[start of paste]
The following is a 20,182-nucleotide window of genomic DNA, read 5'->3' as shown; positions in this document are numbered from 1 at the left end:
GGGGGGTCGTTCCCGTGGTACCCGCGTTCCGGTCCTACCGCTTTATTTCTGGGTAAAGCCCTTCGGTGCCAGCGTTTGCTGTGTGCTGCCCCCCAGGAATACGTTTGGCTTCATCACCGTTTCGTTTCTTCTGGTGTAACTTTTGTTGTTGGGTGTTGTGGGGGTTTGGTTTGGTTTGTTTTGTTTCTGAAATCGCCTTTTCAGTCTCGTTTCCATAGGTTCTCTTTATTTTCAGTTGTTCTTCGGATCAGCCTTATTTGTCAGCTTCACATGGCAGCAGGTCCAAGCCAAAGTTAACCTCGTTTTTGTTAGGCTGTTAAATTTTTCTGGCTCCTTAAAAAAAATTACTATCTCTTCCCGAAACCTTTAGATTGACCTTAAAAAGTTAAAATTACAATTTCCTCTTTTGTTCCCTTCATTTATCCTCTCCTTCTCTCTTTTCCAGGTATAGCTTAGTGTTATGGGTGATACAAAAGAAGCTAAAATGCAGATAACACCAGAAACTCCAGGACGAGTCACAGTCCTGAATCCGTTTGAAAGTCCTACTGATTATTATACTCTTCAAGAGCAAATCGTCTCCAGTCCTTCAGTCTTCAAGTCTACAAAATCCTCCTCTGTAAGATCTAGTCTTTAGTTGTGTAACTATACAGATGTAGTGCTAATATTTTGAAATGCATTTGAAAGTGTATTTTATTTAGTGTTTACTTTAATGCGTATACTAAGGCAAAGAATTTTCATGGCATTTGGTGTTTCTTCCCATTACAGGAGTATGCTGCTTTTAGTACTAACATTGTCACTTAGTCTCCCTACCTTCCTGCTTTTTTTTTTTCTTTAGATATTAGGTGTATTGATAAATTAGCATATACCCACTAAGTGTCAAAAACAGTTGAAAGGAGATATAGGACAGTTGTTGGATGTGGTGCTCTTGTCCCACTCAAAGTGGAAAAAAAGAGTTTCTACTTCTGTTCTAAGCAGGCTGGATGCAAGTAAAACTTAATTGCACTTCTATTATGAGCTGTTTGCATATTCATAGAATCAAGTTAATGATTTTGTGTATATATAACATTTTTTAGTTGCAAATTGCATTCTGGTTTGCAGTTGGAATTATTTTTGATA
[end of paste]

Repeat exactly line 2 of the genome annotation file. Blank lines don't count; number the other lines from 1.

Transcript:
GGGGGGTCGTTCCCGTGGTACCCGCGTTCCGGTCCTACCGCTTTATTTCTGGGTAAAGCCCTTCGGTGCCAGCGTTTGCTGTGTGCTGCCCCCCAGGAATACGTTTGGCTTCATCACCGTTTCGTTTCTTCTGGTGTAACTTTTGTTGTTGGGTGTTGTGGGGGTTTGGTTTGGTTTGTTTTGTTTCTGAAATCGCCTTTTCAGTCTCGTTTCCATAGGTTCTCTTTATTTTCAGTTGTTCTTCGGATCAGCCTTATTTGTCAGCTTCACATGGCAGCAGGTCCAAGCCAAAGTTAACCTCGTTTTTGTTAGGCTGTTAAATTTTTCTGGCTCCTTAAAAAAAATTACTATCTCTTCCCGAAACCTTTAGATTGACCTTAAAAAGTTAAAATTACAATTTCCTCTTTTGTTCCCTTCATTTATCCTCTCCTTCTCTCTTTTCCAGGTATAGCTTAGTGTTATGGGTGATACAAAAGAAGCTAAAATGCAGATAACACCAGAAACTCCAGGACGAGTCACAGTCCTGAATCCGTTTGAAAGTCCTACTGATTATTATACTCTTCAAGAGCAAATCGTCTCCAGTCCTTCAGTCTTCAAGTCTACAAAATCCTCCTCTGTAAGATCTAGTCTTTAGTTGTGTAACTATACAGATGTAGTGCTAATATTTTGAAATGCATTTGAAAGTGTATTTTATTTAGTGTTTACTTTAATGCGTATACTAAGGCAAAGAATTTTCATGGCATTTGGTGTTTCTTCCCATTACAGGAGTATGCTGCTTTTAGTACTAACATTGTCACTTAGTCTCCCTACCTTCCTGCTTTTTTTTTTTCTTTAGATATTAGGTGTATTGATAAATTAGCATATACCCACTAAGTGTCAAAAACAGTTGAAAGGAGATATAGGACAGTTGTTGGATGTGGTGCTCTTGTCCCACTCAAAGTGGAAAAAAAGAGTTTCTACTTCTGTTCTAAGCAGGCTGGATGCAAGTAAAACTTAATTGCACTTCTATTATGAGCTGTTTGCATATTCATAGAATCAAGTTAATGATTTTGTGTATATATAACATTTTTTAGTTGCAAATTGCATTCTGGTTTGCAGTTGGAATTATTTTTGATA